In Defence Of Words


There was at least one very profound thing that I took from my legal career.  When I was articling, a lawyer at our firm, someone who I don’t even particularly admire, said something to me in passing.  It stuck with me, and I’ve thought about it often, despite not acting on it for years. He said this:

Written expression is a beautiful, but dying art

I have a much deeper appreciation of this statement now than I did seven years ago (when the statement was made).

Words are a beautiful thing.  A person who can combine them in a persuasive, educative, informative, funny or tender way is inspiring to me.  I love reading, and I do it obsessively.  Also, at any given moment of “dead time” in my life, such as driving, mowing the lawn, doing the dishes, or other household chores, I can be found listening to an audiobook from

It is very difficult to make a “living” as a writer.  I am really happy with how my book is selling, and the feedback that I’ve received thus far but the reality is that, even with a best-selling book, very few authors make an exceptional wage on their writing alone, and of the ones that do, most of them toil in obscurity for years, pumping out book after book, before their work is noticed and embraced by the world. Most writers “starting out” have other jobs, or businesses, or cover their bills by doing corporate ad copy, marketing or other, less “original” writing.

I’m grateful that our business provides a forum for me to continually write, and refine my craft, while I continue to write independent books.

It’s not just the difficulty in establishing oneself as a writer these days, it’s also the reality that people don’t read as much as they used to.  I recently “read” that a significant proportion of the North American adult population had not read a single book this year.  Bookstores are disappearing rapidly, and our world is becoming increasingly filled with media. Between YouTube, Netflix, and On Demand TV we have a tremendous pull against the motivation for digging into a book, that’s not even considering the massively addictive social media habits that I think all people encounter.  If you don’t believe me, go visit a public library.  Whenever I take my kids it is generally empty, and the books seem to sit on the shelves like relics from the past.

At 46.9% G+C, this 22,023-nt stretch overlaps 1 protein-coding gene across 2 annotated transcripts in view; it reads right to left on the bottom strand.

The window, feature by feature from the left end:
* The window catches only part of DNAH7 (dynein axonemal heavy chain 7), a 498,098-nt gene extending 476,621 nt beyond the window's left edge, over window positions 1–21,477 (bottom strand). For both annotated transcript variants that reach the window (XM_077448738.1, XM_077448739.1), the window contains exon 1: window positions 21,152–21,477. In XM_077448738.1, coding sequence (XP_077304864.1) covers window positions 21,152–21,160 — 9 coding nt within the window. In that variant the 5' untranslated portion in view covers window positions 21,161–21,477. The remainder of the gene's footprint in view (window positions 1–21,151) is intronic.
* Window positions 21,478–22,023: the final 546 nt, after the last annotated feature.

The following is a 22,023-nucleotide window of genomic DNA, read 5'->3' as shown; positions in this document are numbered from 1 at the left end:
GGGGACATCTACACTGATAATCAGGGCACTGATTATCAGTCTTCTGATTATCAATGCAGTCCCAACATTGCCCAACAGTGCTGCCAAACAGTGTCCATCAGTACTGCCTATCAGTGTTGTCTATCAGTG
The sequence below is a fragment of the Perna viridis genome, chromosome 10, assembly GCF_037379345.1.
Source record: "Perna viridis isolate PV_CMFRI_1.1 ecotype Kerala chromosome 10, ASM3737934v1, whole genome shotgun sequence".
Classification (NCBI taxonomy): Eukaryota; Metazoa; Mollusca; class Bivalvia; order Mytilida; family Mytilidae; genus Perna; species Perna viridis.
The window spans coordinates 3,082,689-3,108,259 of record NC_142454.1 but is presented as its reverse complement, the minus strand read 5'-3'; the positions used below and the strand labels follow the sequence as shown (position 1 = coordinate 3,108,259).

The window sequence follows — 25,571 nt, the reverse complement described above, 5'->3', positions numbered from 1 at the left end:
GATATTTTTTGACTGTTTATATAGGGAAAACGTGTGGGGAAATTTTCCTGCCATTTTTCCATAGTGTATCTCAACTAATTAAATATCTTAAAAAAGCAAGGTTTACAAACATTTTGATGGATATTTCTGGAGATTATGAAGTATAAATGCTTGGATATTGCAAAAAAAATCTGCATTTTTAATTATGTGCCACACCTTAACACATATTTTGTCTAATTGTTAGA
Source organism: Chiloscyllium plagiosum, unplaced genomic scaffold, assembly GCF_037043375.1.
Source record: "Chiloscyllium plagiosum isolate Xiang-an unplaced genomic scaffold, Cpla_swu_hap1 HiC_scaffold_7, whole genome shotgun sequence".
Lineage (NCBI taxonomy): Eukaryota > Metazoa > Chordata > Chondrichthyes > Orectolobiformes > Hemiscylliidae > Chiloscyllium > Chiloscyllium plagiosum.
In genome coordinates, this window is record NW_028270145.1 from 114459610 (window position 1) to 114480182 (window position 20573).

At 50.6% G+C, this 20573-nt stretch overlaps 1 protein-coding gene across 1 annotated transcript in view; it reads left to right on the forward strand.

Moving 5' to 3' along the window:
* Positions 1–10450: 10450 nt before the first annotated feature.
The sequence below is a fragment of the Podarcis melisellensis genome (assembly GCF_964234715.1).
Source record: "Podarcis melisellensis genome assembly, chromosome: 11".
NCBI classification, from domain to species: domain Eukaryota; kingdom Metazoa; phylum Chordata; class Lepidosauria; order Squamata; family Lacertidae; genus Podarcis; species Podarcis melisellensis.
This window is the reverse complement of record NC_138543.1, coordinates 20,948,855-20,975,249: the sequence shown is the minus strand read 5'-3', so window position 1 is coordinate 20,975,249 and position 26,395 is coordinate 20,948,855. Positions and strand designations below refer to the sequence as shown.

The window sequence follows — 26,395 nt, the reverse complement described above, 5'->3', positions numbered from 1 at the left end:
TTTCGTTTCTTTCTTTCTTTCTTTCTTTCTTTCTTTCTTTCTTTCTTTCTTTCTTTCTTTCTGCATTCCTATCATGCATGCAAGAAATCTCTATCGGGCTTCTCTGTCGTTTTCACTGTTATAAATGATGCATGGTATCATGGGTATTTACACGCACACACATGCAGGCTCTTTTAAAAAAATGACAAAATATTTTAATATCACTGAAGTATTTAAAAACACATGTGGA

Sometimes I feel like I was born 100 years too late to really carve out the career as a writer that I want.  But oddly enough, despite the massive mountain of resistance that stands in front of me, in establishing myself and my written work, I am tremendously motivated to continue.  Here is why:

  • Reading and writing are intrinsically enjoyable.  That is, they are enjoyable for their own sake, not because of what you get from them.  When I write I am happy.  When I read I am happy – regardless of the “outcome” of the behaviour.  The act is enough.  There are very few things that I can say that do this for me (other than perhaps spending time with my family, and doing Jiu-Jitsu);
  • Reading is a pleasurable “tactile” experience.  I love holding a book in my hands.  I love the smell of a new book.  I loved getting my first order of Unsuitedopening the box and smelling the books (call me strange, but it was great);
  • If the whole world goes to e-books I will still purchase traditional books from used bookstores.  I don’t care what the world does, nor do I care if it is “more convenient” to hold 1000 books in my hand at the same time.  It’s not for me.  Sure I’ll embrace the commercial side of e-book publications (in fact I’m working on an e-book right now), but that doesn’t mean that I’ll be a consumer myself.  I’m old fashioned in this regard, and I don’t believe that all technology makes my life better.  Some technology lessens my experience, and to me, e-books are one of them;
  • I like using my mind, and I find that YouTube videos, movies, TV, even pictures, take away that opportunity.  I want to read something and I want to see nothing but words on the paper because it forces me to make the image in my mind, and when I make the image I get to use my mind.  It’s a freedom and control thing;
  • If you love reading and learning your life will never be boring.  There is always something to discover.  Life is an adventure and it seems that there are never enough hours in the day for discovery;
  • When I read something beautiful, like a powerful poem or a persuasive essay, I get emotionally moved, movies and YouTube clips don’t have the same effect on me;
  • I’ve been inspired so many times by written words, I hope that I can inspire other people in the same way, and I hope that the written record of my words can last beyond me;
  • I want my kids to love reading.  There is only one way to lead, and it is to do.  If you don’t love reading how can you expect your kids to love it;

So here is my salute to words, and to the many people who toil in obscurity to make them beautiful for others.  Cheers! I’m with you on the front line.

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